Many have said it before, many will it say it again, including the creators of the story, and I would like to add myself to that group of people: I never expected to love Jimmy McGill so much. And I never expected to want him to not transform the way we know he must. This is where Gilligan and Gould have found the most drama. Many commented prior to the show, and still do, that the greatest disadvantage to the writers is the fact that the show is a prequel, that because we know what happens there are some aspects of the show we can’t enjoy. And while there are indeed some moments concerning Jimmy where this is true, for the most part I’ve found that the writers have managed to turn this into their greatest advantage. Like a Shakespearean tragedy, the inevitability of the end of this story fills every scene with nostalgia before it is even over and fills every episode with dread that there has to be another one next week. We don’t want to say goodbye to Jimmy McGill. Because of that, we watch every second, both to cling to the last vestiges of the character, but also to watch the transformation – the only promise this show and its predecessor ever gave – because we know it will be fascinating.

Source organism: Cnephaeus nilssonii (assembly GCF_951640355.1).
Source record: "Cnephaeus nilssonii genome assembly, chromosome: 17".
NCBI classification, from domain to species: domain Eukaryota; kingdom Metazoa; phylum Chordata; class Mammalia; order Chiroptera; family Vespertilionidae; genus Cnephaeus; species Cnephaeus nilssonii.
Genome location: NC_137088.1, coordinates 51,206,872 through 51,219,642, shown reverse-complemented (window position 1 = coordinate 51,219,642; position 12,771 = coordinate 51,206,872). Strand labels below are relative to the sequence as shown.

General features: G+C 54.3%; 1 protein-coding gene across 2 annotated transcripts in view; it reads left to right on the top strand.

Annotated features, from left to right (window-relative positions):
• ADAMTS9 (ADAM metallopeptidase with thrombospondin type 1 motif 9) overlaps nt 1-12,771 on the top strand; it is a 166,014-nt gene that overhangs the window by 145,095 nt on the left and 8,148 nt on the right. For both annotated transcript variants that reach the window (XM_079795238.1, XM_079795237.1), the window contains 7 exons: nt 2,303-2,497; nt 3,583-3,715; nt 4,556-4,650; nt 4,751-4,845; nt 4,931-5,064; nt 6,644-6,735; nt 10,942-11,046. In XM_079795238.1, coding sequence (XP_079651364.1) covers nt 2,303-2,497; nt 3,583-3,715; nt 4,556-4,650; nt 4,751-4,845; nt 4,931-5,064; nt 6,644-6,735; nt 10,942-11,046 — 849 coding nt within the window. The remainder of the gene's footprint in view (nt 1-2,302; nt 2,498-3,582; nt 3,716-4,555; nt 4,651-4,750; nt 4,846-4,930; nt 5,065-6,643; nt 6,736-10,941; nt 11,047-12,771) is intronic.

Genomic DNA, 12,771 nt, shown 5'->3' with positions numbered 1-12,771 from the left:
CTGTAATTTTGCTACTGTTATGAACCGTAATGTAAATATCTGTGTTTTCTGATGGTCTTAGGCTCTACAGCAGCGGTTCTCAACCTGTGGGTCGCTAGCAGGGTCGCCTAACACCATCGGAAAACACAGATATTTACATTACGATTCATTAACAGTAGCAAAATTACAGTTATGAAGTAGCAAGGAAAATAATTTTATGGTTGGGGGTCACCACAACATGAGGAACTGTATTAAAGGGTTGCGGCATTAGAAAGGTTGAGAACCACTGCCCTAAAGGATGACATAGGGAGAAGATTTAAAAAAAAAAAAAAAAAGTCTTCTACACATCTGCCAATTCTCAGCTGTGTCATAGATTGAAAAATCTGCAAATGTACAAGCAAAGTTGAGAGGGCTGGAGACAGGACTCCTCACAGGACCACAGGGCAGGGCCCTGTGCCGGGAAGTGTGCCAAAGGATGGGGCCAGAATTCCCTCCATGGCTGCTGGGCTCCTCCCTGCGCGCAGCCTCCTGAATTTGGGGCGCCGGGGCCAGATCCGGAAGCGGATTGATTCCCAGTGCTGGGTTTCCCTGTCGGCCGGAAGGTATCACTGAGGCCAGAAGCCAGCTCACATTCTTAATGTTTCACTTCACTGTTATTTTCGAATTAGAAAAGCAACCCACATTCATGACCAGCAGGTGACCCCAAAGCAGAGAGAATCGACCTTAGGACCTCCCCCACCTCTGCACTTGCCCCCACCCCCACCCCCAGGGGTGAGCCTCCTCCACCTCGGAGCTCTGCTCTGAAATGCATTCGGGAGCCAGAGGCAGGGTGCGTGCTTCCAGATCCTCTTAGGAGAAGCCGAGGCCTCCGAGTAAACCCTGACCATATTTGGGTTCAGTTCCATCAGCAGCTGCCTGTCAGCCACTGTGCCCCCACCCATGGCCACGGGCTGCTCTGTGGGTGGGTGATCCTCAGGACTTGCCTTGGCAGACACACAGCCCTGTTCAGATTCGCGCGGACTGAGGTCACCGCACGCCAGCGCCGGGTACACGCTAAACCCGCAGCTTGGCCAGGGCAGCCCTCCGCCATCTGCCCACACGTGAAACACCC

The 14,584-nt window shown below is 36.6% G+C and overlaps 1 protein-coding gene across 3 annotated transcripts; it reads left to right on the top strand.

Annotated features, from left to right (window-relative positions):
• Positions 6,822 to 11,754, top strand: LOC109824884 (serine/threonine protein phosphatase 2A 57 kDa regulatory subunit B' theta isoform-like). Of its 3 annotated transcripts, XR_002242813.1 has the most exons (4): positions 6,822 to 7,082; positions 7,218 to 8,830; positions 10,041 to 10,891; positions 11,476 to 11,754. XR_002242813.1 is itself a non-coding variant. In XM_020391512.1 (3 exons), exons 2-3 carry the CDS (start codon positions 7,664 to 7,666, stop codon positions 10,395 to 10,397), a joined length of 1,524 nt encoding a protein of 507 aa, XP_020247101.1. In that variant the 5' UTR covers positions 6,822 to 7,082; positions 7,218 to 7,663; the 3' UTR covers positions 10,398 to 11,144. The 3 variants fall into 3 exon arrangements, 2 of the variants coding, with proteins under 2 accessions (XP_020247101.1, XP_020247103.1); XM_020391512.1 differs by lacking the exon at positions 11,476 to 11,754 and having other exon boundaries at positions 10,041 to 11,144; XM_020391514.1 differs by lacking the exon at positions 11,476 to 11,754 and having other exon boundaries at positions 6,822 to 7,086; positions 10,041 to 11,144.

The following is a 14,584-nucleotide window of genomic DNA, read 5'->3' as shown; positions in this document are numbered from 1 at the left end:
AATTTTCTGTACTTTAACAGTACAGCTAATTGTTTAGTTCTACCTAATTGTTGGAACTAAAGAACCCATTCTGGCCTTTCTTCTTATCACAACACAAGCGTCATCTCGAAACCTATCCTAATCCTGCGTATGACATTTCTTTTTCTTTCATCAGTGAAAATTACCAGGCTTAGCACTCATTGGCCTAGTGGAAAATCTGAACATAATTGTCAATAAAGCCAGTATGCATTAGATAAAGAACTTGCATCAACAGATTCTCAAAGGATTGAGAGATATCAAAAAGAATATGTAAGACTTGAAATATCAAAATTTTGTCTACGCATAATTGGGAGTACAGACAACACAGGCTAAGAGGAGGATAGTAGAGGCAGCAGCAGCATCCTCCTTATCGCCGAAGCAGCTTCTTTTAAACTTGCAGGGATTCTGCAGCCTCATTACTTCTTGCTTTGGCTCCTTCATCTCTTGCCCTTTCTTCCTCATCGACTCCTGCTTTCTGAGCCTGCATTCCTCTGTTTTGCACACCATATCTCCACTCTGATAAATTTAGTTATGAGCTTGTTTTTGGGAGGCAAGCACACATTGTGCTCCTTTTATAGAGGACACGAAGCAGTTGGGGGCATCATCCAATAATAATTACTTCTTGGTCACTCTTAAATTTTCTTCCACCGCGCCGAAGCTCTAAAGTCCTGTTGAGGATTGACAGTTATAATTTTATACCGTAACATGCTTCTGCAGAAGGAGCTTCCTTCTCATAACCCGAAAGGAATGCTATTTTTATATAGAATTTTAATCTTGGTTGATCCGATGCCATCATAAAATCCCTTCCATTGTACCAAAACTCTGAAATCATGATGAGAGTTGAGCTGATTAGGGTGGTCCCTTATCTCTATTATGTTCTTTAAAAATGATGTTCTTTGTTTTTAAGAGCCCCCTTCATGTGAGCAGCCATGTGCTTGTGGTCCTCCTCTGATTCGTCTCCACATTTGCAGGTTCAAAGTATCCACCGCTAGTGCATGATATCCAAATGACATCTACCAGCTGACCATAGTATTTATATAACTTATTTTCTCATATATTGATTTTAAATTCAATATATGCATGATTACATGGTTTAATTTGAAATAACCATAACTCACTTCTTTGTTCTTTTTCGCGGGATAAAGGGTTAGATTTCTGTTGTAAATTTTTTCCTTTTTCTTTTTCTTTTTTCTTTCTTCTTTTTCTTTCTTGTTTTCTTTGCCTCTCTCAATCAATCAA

This season, Mike took a backseat in the show and even in his storyline, where the introductions and expanding backstories of characters from Breaking Bad became more important, from Gus to Lydia to the fate of Hector. This season, right from the very start in ‘Mabel’, was clearly about bringing the McGill brotherly conflict to its head. From the story of the titular book in that premiere, to the cold open in the finale, and the midseason ‘Chicanery’ acting as a lynchpin between those two moments, with almost mathematical precision in their structure, Gilligan, Gould and Co. revealed to us the immense disparity between brothers who lived in an unadulterated world with just each other to protect them and those same two brothers being the corrupting force in each other’s lives as they become adults. Much has been made of Chuck’s antagonist status in the series and his self-fulfilling prophecy ethos in Jimmy’s moral decay, less has been made of the harm that causes Chuck himself, as it ultimately leads to a profound loneliness with nothing for company but his painful affliction, no matter its nature, leading to his self-inflicted demise.